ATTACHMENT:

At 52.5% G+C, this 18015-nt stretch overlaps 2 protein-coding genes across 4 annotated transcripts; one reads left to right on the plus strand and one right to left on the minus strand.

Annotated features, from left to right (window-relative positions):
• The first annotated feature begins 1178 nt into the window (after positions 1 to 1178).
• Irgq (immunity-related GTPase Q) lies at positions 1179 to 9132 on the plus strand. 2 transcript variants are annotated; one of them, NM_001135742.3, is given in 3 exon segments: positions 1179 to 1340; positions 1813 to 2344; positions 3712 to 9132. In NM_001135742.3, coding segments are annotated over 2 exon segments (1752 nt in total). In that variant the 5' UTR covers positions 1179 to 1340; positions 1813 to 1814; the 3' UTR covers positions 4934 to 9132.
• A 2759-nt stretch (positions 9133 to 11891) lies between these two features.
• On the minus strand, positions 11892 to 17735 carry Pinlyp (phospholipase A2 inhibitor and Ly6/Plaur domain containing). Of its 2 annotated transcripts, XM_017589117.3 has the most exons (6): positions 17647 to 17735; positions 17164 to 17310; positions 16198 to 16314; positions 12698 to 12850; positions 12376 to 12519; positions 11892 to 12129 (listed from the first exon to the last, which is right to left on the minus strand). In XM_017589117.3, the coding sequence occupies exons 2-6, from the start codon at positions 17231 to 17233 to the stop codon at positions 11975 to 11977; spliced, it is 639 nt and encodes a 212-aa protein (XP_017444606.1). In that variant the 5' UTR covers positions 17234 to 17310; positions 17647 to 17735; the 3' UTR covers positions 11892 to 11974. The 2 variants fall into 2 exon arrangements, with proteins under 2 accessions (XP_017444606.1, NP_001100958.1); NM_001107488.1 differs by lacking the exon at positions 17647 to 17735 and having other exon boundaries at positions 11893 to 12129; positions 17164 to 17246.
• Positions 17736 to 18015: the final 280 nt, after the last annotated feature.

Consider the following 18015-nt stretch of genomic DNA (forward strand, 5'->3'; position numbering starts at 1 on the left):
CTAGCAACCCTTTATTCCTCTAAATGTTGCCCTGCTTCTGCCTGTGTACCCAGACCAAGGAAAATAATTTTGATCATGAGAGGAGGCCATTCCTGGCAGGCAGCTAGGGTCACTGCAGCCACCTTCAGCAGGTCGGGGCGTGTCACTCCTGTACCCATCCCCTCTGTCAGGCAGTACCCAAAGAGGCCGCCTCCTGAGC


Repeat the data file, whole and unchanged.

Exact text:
At 52.5% G+C, this 18015-nt stretch overlaps 2 protein-coding genes across 4 annotated transcripts; one reads left to right on the plus strand and one right to left on the minus strand.

Annotated features, from left to right (window-relative positions):
• The first annotated feature begins 1178 nt into the window (after positions 1 to 1178).
• Irgq (immunity-related GTPase Q) lies at positions 1179 to 9132 on the plus strand. 2 transcript variants are annotated; one of them, NM_001135742.3, is given in 3 exon segments: positions 1179 to 1340; positions 1813 to 2344; positions 3712 to 9132. In NM_001135742.3, coding segments are annotated over 2 exon segments (1752 nt in total). In that variant the 5' UTR covers positions 1179 to 1340; positions 1813 to 1814; the 3' UTR covers positions 4934 to 9132.
• A 2759-nt stretch (positions 9133 to 11891) lies between these two features.
• On the minus strand, positions 11892 to 17735 carry Pinlyp (phospholipase A2 inhibitor and Ly6/Plaur domain containing). Of its 2 annotated transcripts, XM_017589117.3 has the most exons (6): positions 17647 to 17735; positions 17164 to 17310; positions 16198 to 16314; positions 12698 to 12850; positions 12376 to 12519; positions 11892 to 12129 (listed from the first exon to the last, which is right to left on the minus strand). In XM_017589117.3, the coding sequence occupies exons 2-6, from the start codon at positions 17231 to 17233 to the stop codon at positions 11975 to 11977; spliced, it is 639 nt and encodes a 212-aa protein (XP_017444606.1). In that variant the 5' UTR covers positions 17234 to 17310; positions 17647 to 17735; the 3' UTR covers positions 11892 to 11974. The 2 variants fall into 2 exon arrangements, with proteins under 2 accessions (XP_017444606.1, NP_001100958.1); NM_001107488.1 differs by lacking the exon at positions 17647 to 17735 and having other exon boundaries at positions 11893 to 12129; positions 17164 to 17246.
• Positions 17736 to 18015: the final 280 nt, after the last annotated feature.

Consider the following 18015-nt stretch of genomic DNA (forward strand, 5'->3'; position numbering starts at 1 on the left):
CTAGCAACCCTTTATTCCTCTAAATGTTGCCCTGCTTCTGCCTGTGTACCCAGACCAAGGAAAATAATTTTGATCATGAGAGGAGGCCATTCCTGGCAGGCAGCTAGGGTCACTGCAGCCACCTTCAGCAGGTCGGGGCGTGTCACTCCTGTACCCATCCCCTCTGTCAGGCAGTACCCAAAGAGGCCGCCTCCTGAGC